2023: Volume 23

Abstracts from Australian Journal of Parapsychology


Volume 23(1), pp. 6-17

Are Out-of-Body Experiences Illusory?: A Pilot Study


Abstract: Traditional out-of-body experiences (OBEs) are compared with laboratory-induced illusions of body transfer from a phenomenological (i.e., participant-driven) perspective. Some researchers have speculated on theoretical differences between traditional OBEs and experiences of bodily separation induced using a body transfer illusion (BTI) paradigm. Yet, empirical research exploring phenomenological differences between both has not been conducted until now. A pilot study was developed with the aim of clarifying self-report differences between traditional OBEs and participant experiences with a BTI specifically. Five dimensions were explored, including (a) sense of separation; (b) vividness of experience; (c) first- or third-person perspective; (d) association with body; and (e) open-ended self-report. In Study 1, 15 participants took part in a BTI and were asked to describe their experience in detail. Participants in the same sample were then asked whether they had ever experienced an OBE prior to partaking in the research. Participants who answered ‘yes’ to this question were asked to evaluate the similarities and differences between their experience of the BTI and their prior (anecdotal) OBEs. Five participants noted that their prior OBEs were more realistic, tactile, and visceral than their experience of the BTI. In Study 2, only participants who have had an OBEs were recruited as part of an 18-participant sample. These participants took part in the BTI and completed a short five-question OBE questionnaire. Similar comparisons were drawn as those in Study 1. Ongoing research should continue evaluating the differences between varied illusions in which one’s sense of body ownership is manipulated.


Volume 23(1), pp. 19-34

Identifying Spiritual Content in Dream and Ayahuasca Reports


Abstract: This paper attempts to provide an ‘operational definition’ of the term ‘spirituality’, allowing the appearance of this complex descriptor in first-person reports to be identified and measured. It describes the Casto Spirituality Scoring System (CSSS), which is based on the Hall-Van de Castle system of content analysis of dream content and the Hood Mysticism Scale. The CSSS was employed to identify spiritual content in two data sets, namely a collection of 200 dream reports from six different countries, and a collection of 20 reports from people who had undergone sessions with ayahuasca, an Amazonian mind-altering tea. The CSSS was able to identify spiritual content in several areas: ‘Spiritual Objects’, ‘Spiritual Characters’, ‘Spiritual Settings’, ‘Spiritual Activities’; and ‘Spiritual Emotions’. The CSSS can be used to differentiate ‘spiritual experiences’ from ‘religious experiences’, although sometimes there will be an overlap. The CSSS is no substitute for longer phenomenological reports, but the latter do not lend themselves easily to studies attempting to correlate ‘spiritual experiences’ with other activities. Finally, the relevance of the CSSS to transpersonal psychology and psychotherapy is discussed.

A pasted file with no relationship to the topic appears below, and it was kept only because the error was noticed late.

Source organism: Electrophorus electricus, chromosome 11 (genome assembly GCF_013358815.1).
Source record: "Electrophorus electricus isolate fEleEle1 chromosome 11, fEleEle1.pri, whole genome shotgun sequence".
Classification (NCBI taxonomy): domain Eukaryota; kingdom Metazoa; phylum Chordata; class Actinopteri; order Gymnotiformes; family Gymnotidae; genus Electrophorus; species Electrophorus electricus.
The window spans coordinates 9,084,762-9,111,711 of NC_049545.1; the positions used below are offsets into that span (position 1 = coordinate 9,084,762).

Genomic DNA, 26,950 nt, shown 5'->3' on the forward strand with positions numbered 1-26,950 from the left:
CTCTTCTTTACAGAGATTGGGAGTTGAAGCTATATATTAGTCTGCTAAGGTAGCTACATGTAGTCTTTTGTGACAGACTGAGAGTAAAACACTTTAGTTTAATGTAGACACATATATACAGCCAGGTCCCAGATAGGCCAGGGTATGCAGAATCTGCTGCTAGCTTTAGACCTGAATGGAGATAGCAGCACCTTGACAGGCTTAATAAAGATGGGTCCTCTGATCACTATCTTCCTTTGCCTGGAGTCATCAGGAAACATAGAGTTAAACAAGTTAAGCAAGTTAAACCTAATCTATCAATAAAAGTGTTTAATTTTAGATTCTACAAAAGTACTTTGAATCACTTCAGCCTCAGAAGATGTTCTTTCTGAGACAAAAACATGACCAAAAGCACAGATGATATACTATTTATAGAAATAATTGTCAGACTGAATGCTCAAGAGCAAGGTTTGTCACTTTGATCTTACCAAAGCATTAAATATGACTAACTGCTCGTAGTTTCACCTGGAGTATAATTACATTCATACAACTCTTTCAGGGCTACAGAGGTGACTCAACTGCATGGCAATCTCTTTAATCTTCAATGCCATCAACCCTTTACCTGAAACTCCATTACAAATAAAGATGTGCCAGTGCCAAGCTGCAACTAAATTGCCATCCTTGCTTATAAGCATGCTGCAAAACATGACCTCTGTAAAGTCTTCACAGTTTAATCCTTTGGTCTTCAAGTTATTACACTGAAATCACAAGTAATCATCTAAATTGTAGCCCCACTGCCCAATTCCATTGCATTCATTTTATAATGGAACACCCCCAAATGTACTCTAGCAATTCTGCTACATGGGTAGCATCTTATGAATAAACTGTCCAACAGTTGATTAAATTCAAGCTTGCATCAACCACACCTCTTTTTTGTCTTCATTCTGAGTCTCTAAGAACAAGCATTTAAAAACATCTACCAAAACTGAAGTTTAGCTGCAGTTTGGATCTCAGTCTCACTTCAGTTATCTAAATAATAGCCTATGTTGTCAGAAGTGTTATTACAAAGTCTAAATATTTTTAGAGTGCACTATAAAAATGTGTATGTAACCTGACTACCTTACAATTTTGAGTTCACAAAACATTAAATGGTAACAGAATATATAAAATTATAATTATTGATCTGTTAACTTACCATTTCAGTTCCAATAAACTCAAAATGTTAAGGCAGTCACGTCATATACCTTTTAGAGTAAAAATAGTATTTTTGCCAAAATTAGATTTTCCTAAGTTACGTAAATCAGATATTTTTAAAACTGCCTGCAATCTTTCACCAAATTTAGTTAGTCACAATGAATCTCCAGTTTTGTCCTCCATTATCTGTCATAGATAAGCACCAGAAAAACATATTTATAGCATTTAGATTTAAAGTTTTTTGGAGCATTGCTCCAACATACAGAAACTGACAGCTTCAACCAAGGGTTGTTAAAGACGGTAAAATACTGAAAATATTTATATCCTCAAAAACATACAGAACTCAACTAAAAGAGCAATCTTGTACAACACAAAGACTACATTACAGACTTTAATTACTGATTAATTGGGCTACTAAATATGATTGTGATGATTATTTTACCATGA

Volume 23(1), pp. 35-57

The Extraordinary Case of Bishop James Pike


Abstract: Bishop James Pike was an Episcopal bishop (Church of England) and a mainline religious in the United States, especially on television throughout the 1950s and 1960s. Pike himself expressed doubts about the afterlife, and other fundamental precepts of Christian belief (e.g., virgin birth and the Trinity). Perhaps, Pike was at his most controversial in his book The Other Side, in which he described his experiences before, during and after his son’s suicide. Particularly, after the suicide, he experienced what can be explained as many cases of synchronicity (meaningful coincidence) and Pike thought these were related to his son trying to communicate with him from beyond. In this article, I examine Pike’s proposition, but I also argue that synchronicity is a more parsimonious explanation for the phenomena than extra-sensory perception (ESP) and psychokinesis (PK), and even after-death communication.


Volume 23(1), pp. 59-72

A Special Report from China: Some Testable Phenomena in Chinese Parapsychology, and Three 21st-Century Conferences in Kunming, China


Abstract: Parapsychology is on the forefront of scientific research, but certainly draws much debate around the academic world. But we cannot accept the blind denial of so-called skeptics. In China, parapsychology is the study of mainly special people and their special functions. In this article, we present findings from recent Chinese research in parapsychology. We report on the psi potential of blind children and the alleged paranormal abilities of Yang De-Gui, Chen Qui-Shi, and others. We also discuss some key findings presented at three parapsychology conferences at Kunming, China, that suggest psi experimentation can be carried out using scientific instruments. Though the functions of these special people vary with age, most appear stable and repeatable. Chinese parapsychology can be viewed in context with China’s rich traditional culture.


Volume 23(2), pp. 117-138

Spiritualist Art: The Séance Room as Art Studio